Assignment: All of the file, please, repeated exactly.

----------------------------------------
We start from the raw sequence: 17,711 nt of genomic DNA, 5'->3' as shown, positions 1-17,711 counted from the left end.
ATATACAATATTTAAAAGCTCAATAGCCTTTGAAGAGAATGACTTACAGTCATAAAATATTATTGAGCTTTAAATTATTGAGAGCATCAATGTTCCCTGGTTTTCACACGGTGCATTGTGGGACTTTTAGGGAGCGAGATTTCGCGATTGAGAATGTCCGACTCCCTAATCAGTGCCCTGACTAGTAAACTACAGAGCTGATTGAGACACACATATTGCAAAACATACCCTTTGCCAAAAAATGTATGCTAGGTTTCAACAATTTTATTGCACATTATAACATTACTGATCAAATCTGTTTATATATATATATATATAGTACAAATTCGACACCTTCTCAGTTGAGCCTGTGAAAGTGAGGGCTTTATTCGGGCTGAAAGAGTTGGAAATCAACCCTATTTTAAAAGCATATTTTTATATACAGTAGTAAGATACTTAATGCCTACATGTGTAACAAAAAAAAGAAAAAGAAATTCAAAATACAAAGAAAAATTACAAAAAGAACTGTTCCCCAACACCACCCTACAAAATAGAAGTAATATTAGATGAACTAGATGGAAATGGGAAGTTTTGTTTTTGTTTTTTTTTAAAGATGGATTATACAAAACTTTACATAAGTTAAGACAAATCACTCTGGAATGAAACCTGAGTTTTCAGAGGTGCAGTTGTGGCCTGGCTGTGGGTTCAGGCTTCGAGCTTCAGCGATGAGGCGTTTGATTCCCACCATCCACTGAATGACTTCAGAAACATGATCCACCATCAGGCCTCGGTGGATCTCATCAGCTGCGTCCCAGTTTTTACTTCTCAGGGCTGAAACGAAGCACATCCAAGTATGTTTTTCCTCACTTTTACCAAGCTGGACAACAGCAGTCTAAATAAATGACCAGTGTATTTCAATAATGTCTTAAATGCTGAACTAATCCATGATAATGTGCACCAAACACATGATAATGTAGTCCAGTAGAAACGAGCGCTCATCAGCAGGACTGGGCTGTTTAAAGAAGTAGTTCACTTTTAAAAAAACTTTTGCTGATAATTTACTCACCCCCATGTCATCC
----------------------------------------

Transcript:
We start from the raw sequence: 17,711 nt of genomic DNA, 5'->3' as shown, positions 1-17,711 counted from the left end.
ATATACAATATTTAAAAGCTCAATAGCCTTTGAAGAGAATGACTTACAGTCATAAAATATTATTGAGCTTTAAATTATTGAGAGCATCAATGTTCCCTGGTTTTCACACGGTGCATTGTGGGACTTTTAGGGAGCGAGATTTCGCGATTGAGAATGTCCGACTCCCTAATCAGTGCCCTGACTAGTAAACTACAGAGCTGATTGAGACACACATATTGCAAAACATACCCTTTGCCAAAAAATGTATGCTAGGTTTCAACAATTTTATTGCACATTATAACATTACTGATCAAATCTGTTTATATATATATATATATAGTACAAATTCGACACCTTCTCAGTTGAGCCTGTGAAAGTGAGGGCTTTATTCGGGCTGAAAGAGTTGGAAATCAACCCTATTTTAAAAGCATATTTTTATATACAGTAGTAAGATACTTAATGCCTACATGTGTAACAAAAAAAAGAAAAAGAAATTCAAAATACAAAGAAAAATTACAAAAAGAACTGTTCCCCAACACCACCCTACAAAATAGAAGTAATATTAGATGAACTAGATGGAAATGGGAAGTTTTGTTTTTGTTTTTTTTTAAAGATGGATTATACAAAACTTTACATAAGTTAAGACAAATCACTCTGGAATGAAACCTGAGTTTTCAGAGGTGCAGTTGTGGCCTGGCTGTGGGTTCAGGCTTCGAGCTTCAGCGATGAGGCGTTTGATTCCCACCATCCACTGAATGACTTCAGAAACATGATCCACCATCAGGCCTCGGTGGATCTCATCAGCTGCGTCCCAGTTTTTACTTCTCAGGGCTGAAACGAAGCACATCCAAGTATGTTTTTCCTCACTTTTACCAAGCTGGACAACAGCAGTCTAAATAAATGACCAGTGTATTTCAATAATGTCTTAAATGCTGAACTAATCCATGATAATGTGCACCAAACACATGATAATGTAGTCCAGTAGAAACGAGCGCTCATCAGCAGGACTGGGCTGTTTAAAGAAGTAGTTCACTTTTAAAAAAACTTTTGCTGATAATTTACTCACCCCCATGTCATCC